The dispute stems from the so-called Attleboro agreement. Under a deal signed in 2003, Amtrak has used, maintained, and dispatched trains on the Attleboro line — MBTA-owned tracks between Boston and Rhode Island — in exchange for some dispatch and maintenance services.
But after a federal policy change in 2015 required states to help pay for Amtrak’s work on the tracks along the Northeast Corridor, Amtrak asked the MBTA for nearly $30 million a year for maintenance and dispatching costs. MBTA officials have pointed out in the past that most of the other states do not own the tracks used by Amtrak.
In response to the charge, the MBTA sued Amtrak and the commission that developed the new rule, saying Amtrak would be in breach of an agreement between the two entities, and that the new policy was unconstitutional. In that lawsuit, the MBTA pointed out that Amtrak agreed to be solely responsible for track maintenance and improvements that benefited its own rail service.
That led Amtrak to terminate the agreement with the MBTA, and the two have been negotiating as the lawsuit continues in district court. This week’s filing from Amtrak suggests that those discussions have hit a major snag.
In the filing this week, Amtrak claims that the MBTA is violating the Attleboro agreement by refusing to reimburse Amtrak for some additional engineering, maintenance, design, flagging, and construction services that it says it is owed. In the filing, Amtrak says the agreement allows the MBTA to request some maintenance services from Amtrak for a cost. The MBTA owes Amtrak at least $175,106.27 in unpaid, past-due invoices plus interest, Amtrak officials said in the filing.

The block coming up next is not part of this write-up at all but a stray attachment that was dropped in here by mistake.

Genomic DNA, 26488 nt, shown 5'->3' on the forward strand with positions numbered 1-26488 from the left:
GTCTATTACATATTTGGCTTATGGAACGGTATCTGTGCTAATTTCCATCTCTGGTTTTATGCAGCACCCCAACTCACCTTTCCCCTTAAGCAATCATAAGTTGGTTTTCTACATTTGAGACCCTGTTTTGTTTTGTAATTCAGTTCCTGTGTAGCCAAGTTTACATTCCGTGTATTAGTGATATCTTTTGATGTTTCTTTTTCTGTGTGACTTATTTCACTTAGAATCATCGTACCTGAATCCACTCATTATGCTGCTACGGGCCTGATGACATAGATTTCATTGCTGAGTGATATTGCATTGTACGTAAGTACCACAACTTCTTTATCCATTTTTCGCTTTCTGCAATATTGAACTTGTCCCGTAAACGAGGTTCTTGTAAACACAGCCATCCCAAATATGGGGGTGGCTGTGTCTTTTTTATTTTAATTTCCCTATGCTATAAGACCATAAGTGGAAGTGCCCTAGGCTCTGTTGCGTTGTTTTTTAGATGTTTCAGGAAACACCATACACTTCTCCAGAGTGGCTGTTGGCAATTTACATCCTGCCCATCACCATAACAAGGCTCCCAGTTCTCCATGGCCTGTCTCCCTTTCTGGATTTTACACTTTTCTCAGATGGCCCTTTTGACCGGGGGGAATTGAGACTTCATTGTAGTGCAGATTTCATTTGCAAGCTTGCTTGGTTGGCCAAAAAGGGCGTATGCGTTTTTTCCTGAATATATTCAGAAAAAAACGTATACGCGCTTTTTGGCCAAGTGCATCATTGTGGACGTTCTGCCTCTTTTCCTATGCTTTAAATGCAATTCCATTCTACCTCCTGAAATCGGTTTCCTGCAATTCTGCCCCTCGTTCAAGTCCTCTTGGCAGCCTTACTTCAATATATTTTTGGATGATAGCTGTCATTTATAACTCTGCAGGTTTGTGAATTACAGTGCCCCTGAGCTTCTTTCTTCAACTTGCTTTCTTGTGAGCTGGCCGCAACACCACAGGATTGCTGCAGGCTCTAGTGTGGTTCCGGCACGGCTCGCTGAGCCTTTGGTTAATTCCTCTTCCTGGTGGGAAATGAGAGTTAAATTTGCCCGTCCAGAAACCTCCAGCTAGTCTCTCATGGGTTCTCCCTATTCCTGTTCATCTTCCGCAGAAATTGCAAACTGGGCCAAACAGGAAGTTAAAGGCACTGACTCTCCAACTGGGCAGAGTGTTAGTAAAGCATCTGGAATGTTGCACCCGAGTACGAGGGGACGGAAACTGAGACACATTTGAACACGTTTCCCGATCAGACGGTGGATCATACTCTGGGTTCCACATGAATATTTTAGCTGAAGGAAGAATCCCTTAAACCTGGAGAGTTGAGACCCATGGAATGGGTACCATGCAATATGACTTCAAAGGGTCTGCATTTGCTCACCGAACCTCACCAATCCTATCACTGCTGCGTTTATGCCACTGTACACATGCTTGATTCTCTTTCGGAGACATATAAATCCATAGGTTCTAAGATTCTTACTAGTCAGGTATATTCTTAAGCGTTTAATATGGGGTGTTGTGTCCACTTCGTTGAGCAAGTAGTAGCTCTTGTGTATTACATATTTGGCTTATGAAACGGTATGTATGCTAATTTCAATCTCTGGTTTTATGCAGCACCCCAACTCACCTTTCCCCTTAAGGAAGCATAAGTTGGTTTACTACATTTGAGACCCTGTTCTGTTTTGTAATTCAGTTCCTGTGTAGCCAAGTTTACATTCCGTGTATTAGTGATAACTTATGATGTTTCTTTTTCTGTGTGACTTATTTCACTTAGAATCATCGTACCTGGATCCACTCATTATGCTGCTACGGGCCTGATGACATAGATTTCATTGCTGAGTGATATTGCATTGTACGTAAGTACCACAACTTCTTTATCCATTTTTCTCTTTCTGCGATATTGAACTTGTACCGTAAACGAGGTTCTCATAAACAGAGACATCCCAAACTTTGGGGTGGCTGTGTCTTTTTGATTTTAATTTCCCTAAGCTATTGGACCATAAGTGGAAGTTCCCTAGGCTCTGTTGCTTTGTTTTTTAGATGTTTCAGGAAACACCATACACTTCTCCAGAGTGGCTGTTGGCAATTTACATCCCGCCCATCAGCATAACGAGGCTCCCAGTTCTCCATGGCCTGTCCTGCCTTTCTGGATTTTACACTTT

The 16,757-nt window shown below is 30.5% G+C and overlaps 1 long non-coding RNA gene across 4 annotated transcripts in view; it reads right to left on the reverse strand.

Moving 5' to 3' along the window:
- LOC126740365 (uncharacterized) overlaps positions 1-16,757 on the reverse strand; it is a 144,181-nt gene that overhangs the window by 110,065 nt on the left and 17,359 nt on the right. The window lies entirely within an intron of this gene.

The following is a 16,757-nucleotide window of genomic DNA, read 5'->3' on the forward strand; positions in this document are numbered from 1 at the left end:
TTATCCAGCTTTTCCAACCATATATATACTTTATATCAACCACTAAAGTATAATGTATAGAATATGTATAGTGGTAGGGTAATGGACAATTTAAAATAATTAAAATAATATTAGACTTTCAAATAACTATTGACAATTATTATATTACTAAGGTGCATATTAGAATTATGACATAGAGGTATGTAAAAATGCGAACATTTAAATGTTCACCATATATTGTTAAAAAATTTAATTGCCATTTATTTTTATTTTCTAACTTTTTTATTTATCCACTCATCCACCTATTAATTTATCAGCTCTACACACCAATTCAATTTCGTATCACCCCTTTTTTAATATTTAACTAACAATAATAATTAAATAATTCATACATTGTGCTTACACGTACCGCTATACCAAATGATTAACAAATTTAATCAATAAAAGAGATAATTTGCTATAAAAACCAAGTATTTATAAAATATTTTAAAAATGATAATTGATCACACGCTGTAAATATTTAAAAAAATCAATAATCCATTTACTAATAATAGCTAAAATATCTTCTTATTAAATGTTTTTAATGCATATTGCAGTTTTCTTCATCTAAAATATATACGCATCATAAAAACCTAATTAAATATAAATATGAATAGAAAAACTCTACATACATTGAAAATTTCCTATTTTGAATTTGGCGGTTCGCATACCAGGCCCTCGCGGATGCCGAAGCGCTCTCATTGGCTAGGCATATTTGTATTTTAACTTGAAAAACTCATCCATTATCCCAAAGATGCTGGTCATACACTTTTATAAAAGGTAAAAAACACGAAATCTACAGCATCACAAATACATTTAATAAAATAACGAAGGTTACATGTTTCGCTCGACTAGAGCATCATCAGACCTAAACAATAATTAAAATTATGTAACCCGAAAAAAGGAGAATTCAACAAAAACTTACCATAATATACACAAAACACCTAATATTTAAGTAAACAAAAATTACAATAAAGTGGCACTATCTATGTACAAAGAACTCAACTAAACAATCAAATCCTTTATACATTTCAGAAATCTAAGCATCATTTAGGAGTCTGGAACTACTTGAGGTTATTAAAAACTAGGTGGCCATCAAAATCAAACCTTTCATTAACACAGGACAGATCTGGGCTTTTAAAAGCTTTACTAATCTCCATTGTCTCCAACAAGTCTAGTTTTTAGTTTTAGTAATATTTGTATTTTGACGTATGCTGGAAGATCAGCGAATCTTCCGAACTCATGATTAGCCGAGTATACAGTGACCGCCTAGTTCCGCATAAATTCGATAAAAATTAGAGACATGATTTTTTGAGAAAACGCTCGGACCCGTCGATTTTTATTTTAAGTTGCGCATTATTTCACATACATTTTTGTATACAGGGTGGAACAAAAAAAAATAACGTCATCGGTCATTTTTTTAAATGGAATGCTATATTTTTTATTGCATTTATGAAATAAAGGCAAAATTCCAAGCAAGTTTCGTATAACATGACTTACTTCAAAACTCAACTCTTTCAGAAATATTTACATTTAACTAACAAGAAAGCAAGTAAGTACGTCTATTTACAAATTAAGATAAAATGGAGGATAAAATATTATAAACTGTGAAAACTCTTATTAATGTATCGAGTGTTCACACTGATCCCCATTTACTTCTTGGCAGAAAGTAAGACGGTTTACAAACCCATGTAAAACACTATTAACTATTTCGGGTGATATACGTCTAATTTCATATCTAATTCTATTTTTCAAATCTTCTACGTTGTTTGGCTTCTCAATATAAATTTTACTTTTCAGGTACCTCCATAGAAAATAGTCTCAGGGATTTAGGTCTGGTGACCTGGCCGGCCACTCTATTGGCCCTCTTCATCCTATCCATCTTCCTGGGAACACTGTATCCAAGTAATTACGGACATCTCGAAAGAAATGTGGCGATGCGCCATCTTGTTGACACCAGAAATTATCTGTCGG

Pesaturo was dismissive of that claim, saying that Amtrak’s invoices to the MBTA often “lack many details, but include charges for work that was never authorized nor requested.”
He said Amtrak hasn’t been able to provide proper documentation for some of the work, and that Amtrak has also failed to pay the MBTA for fees associated with its Downeaster service that takes riders north to Maine, or the installation of the train schedule board at South Station that includes information for both Amtrak and commuter rail trains.
As the MBTA and Amtrak continued to bicker, some regular Amtrak riders at South Station on Friday were worried about any potential disruptions in Amtrak service. Camilla Gomes, a medical student who lives in Boston, said she uses Amtrak’s Acela train at least once a month to visit her hometown in Connecticut.
“That would be ridiculous,” she said. “I don’t know what I would do if I couldn’t take the train to Connecticut.”
But others were more skeptical. Micheline Francois, a Long Island resident who took an Amtrak train to Boston for a wedding, said Amtrak would never pull out of Boston.
“That’s impossible,” she said, shaking her head. “They make money here, so why would they do that?”